6.
Artigo em Inglês | MEDLINE | ID: mdl-32808822

RESUMO

Background: The natural evolution of facial scars has not been well described. Identifying factors that correlate with optimal scar healing may help patients and physicians during the perioperative period. Methods: A retrospective study of 108 facial skin cancer patient scars was performed. The Patient and Observer Scar Assessment Scale (POSAS) was used to grade scars at two time points (1 week and 3 months postoperatively). Paired two-tailed t-tests identified differences in scar ratings between the time points. Analysis of variance (ANOVA) explored whether POSAS scores differed by anatomic site or reconstruction type. Receiver operating characteristic analysis was performed to identify if 1-week scar appearance correlated with scar appearance at 3 months. Results: Between 1 week and 3 months the total POSAS score improved by 36.3% and overall opinion of the scar improved by 38.6% (p < 0.001). Facial cosmetic units differed in their 1-week and 3-month scores and all anatomic sites demonstrated significant improvement between time points. Differential scoring occurred among reconstruction types. Scar appearance at 1 week was able to predict overall scar appearance at the 3-month visit (area under the curve = 0.7732). Conclusions: Early scar appearance predicts later scar appearance, and scars will improve by nearly 40% 3 months after surgery. These data can be used to assist with perioperative counseling and expectation management.

7.
JAMA Dermatol ; 2020 Aug 26.
Artigo em Inglês | MEDLINE | ID: mdl-32845319

RESUMO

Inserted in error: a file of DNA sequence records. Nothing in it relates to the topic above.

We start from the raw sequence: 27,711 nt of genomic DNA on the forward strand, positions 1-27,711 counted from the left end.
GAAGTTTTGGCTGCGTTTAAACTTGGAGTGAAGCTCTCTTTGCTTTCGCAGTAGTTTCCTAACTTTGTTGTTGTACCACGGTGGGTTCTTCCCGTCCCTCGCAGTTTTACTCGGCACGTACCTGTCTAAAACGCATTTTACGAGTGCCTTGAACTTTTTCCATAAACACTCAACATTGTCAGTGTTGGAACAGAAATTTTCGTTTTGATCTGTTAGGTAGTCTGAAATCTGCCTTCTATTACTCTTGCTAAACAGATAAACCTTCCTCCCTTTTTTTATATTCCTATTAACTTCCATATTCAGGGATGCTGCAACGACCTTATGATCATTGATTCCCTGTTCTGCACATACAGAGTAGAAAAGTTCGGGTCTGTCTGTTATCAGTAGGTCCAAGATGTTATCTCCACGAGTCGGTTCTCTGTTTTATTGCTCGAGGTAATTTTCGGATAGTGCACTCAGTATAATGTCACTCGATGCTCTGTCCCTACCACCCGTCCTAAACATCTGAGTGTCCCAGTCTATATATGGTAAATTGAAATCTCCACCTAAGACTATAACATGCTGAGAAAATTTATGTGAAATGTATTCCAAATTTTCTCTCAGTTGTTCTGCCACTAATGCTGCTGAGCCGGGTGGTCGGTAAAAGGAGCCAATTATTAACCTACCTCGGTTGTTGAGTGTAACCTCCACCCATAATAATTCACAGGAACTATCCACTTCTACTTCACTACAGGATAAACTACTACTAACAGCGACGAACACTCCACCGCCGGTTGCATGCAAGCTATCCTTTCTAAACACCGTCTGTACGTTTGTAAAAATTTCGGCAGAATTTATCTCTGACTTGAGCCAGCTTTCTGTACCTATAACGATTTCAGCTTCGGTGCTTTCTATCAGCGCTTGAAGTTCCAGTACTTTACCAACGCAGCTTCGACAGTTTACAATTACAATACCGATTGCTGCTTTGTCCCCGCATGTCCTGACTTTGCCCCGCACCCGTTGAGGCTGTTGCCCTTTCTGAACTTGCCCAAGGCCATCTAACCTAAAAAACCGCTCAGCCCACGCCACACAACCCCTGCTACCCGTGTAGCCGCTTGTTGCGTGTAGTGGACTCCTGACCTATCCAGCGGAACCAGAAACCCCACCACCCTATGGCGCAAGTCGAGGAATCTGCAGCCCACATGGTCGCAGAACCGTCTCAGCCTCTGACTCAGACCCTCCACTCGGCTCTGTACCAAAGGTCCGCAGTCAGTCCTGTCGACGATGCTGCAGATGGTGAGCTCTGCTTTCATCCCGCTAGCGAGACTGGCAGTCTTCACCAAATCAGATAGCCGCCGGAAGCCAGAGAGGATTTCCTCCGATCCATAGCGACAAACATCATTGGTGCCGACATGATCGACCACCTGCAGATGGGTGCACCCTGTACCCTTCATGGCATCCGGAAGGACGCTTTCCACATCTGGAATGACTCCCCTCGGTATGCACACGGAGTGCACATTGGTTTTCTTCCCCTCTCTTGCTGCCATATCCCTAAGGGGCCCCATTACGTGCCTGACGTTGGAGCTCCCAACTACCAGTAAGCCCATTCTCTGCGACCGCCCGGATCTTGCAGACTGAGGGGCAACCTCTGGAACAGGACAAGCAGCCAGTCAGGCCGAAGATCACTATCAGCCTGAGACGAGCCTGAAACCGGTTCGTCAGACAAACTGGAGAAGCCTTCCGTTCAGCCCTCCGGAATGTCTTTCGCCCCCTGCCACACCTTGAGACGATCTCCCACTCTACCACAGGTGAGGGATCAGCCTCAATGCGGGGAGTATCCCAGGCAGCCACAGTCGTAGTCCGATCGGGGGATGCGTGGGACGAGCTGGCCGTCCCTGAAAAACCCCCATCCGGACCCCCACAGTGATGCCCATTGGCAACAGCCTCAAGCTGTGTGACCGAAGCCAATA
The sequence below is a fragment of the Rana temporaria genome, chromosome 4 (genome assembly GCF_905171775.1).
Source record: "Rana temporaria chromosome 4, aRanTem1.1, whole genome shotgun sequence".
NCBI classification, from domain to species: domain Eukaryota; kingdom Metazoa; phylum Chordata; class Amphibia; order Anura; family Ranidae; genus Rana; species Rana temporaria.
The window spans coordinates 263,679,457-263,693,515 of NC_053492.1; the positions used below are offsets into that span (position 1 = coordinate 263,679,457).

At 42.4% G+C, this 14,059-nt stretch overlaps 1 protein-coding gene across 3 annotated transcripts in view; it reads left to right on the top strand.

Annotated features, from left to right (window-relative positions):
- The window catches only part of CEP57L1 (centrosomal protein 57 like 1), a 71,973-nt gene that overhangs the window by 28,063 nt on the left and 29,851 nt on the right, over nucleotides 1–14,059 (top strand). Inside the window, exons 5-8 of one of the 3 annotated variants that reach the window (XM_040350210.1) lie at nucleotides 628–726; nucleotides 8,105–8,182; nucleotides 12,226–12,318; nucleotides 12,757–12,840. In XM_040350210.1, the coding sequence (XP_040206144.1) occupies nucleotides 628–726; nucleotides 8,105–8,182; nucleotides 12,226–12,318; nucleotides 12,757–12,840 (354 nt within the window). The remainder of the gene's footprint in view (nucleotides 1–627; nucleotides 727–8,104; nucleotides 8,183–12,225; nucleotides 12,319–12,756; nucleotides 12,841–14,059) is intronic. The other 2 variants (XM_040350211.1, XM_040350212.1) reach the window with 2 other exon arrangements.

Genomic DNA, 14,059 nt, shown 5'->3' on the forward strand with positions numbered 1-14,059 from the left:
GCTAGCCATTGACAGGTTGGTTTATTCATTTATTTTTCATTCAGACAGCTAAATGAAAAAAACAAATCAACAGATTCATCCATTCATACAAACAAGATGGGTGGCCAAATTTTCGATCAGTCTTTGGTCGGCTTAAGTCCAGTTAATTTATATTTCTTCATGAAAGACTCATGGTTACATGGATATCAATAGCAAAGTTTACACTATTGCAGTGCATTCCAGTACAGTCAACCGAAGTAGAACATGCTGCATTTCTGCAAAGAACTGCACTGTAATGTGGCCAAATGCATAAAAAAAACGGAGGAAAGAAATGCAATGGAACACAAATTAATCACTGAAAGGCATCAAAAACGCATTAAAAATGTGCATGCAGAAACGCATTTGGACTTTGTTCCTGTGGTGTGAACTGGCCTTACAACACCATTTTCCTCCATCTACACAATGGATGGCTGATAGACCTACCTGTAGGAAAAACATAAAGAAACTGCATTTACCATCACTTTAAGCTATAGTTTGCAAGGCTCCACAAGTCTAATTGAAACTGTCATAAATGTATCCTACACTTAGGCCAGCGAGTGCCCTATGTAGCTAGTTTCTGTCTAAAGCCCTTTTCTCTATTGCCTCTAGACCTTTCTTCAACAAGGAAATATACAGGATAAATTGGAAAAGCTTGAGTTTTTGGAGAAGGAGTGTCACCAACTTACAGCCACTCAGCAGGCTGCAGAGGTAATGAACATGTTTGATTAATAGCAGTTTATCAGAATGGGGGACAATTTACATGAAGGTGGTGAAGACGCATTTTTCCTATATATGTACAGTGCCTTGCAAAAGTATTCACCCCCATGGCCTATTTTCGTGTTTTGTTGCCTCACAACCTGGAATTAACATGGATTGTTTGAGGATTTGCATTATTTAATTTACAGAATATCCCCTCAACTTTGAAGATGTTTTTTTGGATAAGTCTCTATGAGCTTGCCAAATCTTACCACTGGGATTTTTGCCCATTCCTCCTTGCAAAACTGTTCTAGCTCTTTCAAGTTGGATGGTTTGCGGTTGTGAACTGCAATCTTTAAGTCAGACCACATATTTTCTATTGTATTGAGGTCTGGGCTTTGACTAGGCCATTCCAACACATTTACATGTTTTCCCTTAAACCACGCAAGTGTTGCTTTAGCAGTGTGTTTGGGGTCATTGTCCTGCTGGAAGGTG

Importance: Defining which populations are affected by basal cell carcinoma (BCC) vs cutaneous squamous cell carcinoma (cSCC) may inform targeted public health strategies. Incidence of BCC and cSCC is not reported to national cancer registries, but claims data for the treatment of BCC and cSCC provide insights into the epidemiology of keratinocyte carcinoma. Objective: To define differences in the ratio of BCC to cSCC in adults (age, ≥18 years) in a large database of patients with commercial insurance and Medicare Advantage coverage. Design, Setting, and Participants: This cross-sectional analysis used deidentified data derived from the Optum Clinformatics Data Mart to perform a retrospective evaluation of a large commercially insured cohort based on treatment claims from January 1, 2012, to December 31, 2016. Patients with a diagnosed and treated BCC or cSCC as determined by codes from the International Classification of Diseases, Ninth Revision, International Statistical Classification of Diseases and Related Health Problems, Tenth Revision, and Current Procedural Terminology were included. Data were analyzed from November 30, 2019, to March 20, 2020. Exposure: Diagnosis and treatment of BCC or cSCC. Main Outcomes and Measures: The ratio of BCC to cSCC based on age, sex, race, and geographic location. Multivariable logistic regression was used to assess how demographics were associated with the odds of a treated keratinocyte carcinoma being a BCC. Results: Among the 985 317 claims for patients included in the analysis (61.59% for men; mean [SD] age, 69.82 [12.58] years), BCCs were 1.69 (95% CI, 1.6899-1.6901) times more likely than cSCCs to be treated in the United States from 2012 to 2016. Basal cell carcinomas were significantly more prevalent than cSCCs in younger patients (18-39 years, 9.63 [95% CI, 9.6088-9.6574] BCCs per cSCC; 40-64 years, 2.92 [95% CI, 2.9171-2.9187] BCCs per cSCC; and ≥65 years, 1.33 [95% CI, 1.3289-1.3291] BCCs per cSCC; P < .001). Basal cell carcinomas were significantly more prevalent than cSCCs in women vs men, except in adults 65 years or older (odds ratios [ORs], 0.98 [95% CI, 0.97-0.99] vs 1.67 [95% CI, 1.47-1.88] for those aged 18-39 and 1.15 [95% CI, 1.12-1.19] for those aged 40-64 years; P < .001). The difference in BCC:cSCC ratios between men and women diminished with increasing age (OR, 1.67 for 18-39 years, 1.15 for 40-64 years, and 0.98 for 65 years or older). Basal cell carcinoma was more prevalent than cSCC in all races, including Black patients (BCC:SCC ratios, 1.60 for Asian patients, 1.45 for Black patients, 2.00 for Hispanic patients, and 1.69 for White patients of all ages). The BCC:cSCC ratio varied based on geography, with the highest ratio in the West North Central census division (2.12) and the lowest ratio in the South Atlantic census division (1.35). Conclusions and Relevance: In the absence of a national registry, claims data can improve our understanding of the epidemiology of keratinocyte carcinomas. In this cross-sectional study, basal cell carcinomas were more common than cSCCs for all demographics, including in Black patients. In populations younger than 40 years, BCCs were 12.6 times more likely for women and 7.2 times more likely for men. These demographic groups may benefit from public health education focused on the presentation and management of BCCs.